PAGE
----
How I Hit My BQ Standard at Kentucky Derby Festival Marathon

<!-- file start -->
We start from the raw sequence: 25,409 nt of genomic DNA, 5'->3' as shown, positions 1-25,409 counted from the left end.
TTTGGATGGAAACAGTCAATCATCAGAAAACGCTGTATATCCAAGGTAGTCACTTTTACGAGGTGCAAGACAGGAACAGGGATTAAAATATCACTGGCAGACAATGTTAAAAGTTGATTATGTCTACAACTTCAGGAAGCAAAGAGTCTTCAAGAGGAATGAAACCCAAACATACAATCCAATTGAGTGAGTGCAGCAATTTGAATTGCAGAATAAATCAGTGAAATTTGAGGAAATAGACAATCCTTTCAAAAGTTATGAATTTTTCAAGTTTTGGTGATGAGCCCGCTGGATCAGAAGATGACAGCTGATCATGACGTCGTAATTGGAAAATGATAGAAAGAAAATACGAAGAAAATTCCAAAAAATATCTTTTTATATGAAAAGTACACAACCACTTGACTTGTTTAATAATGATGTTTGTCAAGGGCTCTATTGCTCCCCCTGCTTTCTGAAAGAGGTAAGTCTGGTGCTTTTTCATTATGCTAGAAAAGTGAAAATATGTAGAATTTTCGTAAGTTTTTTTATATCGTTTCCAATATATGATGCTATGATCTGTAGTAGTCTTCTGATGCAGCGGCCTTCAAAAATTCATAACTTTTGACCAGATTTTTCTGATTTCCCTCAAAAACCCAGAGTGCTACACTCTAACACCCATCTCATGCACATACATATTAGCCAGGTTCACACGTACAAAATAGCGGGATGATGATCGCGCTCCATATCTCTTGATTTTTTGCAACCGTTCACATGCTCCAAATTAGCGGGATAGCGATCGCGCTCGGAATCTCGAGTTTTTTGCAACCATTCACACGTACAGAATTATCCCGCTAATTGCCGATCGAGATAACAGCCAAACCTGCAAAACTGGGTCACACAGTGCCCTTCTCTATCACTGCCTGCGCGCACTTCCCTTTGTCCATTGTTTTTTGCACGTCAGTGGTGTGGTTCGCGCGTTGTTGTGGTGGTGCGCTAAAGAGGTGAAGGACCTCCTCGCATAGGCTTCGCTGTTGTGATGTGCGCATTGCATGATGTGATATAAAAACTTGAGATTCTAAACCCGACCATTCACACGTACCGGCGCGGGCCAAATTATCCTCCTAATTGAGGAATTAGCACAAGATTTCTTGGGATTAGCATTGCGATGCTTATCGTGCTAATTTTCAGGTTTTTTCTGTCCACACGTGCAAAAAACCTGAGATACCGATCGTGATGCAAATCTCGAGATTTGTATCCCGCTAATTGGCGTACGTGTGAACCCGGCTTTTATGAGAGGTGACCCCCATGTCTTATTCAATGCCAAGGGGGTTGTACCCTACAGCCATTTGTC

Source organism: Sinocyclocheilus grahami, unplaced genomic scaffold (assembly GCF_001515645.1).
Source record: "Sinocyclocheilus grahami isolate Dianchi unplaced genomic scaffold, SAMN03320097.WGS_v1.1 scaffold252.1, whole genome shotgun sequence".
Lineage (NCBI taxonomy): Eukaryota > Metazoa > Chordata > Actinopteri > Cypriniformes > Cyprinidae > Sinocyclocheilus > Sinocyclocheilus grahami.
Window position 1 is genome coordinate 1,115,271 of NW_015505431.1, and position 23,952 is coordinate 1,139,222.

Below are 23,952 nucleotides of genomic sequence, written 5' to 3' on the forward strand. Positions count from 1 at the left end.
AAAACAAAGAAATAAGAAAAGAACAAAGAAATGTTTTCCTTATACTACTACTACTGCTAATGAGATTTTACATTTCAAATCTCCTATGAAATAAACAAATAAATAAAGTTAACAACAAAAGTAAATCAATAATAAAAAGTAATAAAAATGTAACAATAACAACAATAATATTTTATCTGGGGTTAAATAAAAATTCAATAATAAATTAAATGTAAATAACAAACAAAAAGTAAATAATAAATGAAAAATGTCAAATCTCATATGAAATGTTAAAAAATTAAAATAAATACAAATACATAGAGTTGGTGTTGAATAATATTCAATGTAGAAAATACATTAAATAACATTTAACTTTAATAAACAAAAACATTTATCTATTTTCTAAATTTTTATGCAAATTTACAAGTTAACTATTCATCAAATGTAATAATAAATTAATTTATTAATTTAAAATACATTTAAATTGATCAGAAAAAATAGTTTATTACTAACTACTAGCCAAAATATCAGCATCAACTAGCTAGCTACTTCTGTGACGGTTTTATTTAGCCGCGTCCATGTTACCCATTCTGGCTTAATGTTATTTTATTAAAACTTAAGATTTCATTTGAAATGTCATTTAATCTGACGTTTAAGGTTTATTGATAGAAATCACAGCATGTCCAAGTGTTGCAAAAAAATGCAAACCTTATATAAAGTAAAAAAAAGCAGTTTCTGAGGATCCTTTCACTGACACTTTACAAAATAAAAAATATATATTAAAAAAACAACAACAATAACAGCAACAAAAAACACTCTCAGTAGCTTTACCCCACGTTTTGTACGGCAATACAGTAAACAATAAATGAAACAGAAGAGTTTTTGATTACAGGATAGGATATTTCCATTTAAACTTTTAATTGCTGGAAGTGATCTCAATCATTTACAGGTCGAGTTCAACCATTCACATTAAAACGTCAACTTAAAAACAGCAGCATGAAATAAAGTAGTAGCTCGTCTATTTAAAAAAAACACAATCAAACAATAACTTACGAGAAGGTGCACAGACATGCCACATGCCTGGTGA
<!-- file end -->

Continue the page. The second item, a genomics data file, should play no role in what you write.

Nearly 6 years ago I had the idea of qualifying for the Boston Marathon. I had run a few half marathons at a decent-ish time, without the greatest training cycles and wondered if it was possible. I kinda thought the idea was crazy and wasn’t even sure if I really wanted to do it. However, it was always in the back of my mind and my husband would randomly encourage me to go for it, any time I brought it up. I started training for my first marathon in late November 2014, but ended up with a stress fracture in January 2015, and pregnant in April 2015. After having our little boy, I ran a half marathon 5 months (May 2016) after he was born, but never really had the urge to truly train and race until July 4th, 2017. I did a local 5K with basically no training (just running 2-3 times a week for 3-4 miles), and after the race, the bug to run fast was back. It was the first time I finally felt like my old running self (except for being a little more tired LOL). I spent last summer working towards my sub-20 minute 5K goal and LOVED it! After achieving the goal and taking a few weeks off, I started to question what was next. In mid-December I decided to start training for a BQ marathon. If you read previous blog posts and follow me on Facebook, you know the training definitely did not go according to plan, thanks to injury and a horrid kidney stone that had me out for almost 2 months! In the end, I ended up with only 5 weeks of training (including race week) and my longest run was only 16 miles. But I headed to Kentucky for the Derby Festival Marathon, and decided to put my head down and DO WORK!Screenshot_20180428-124823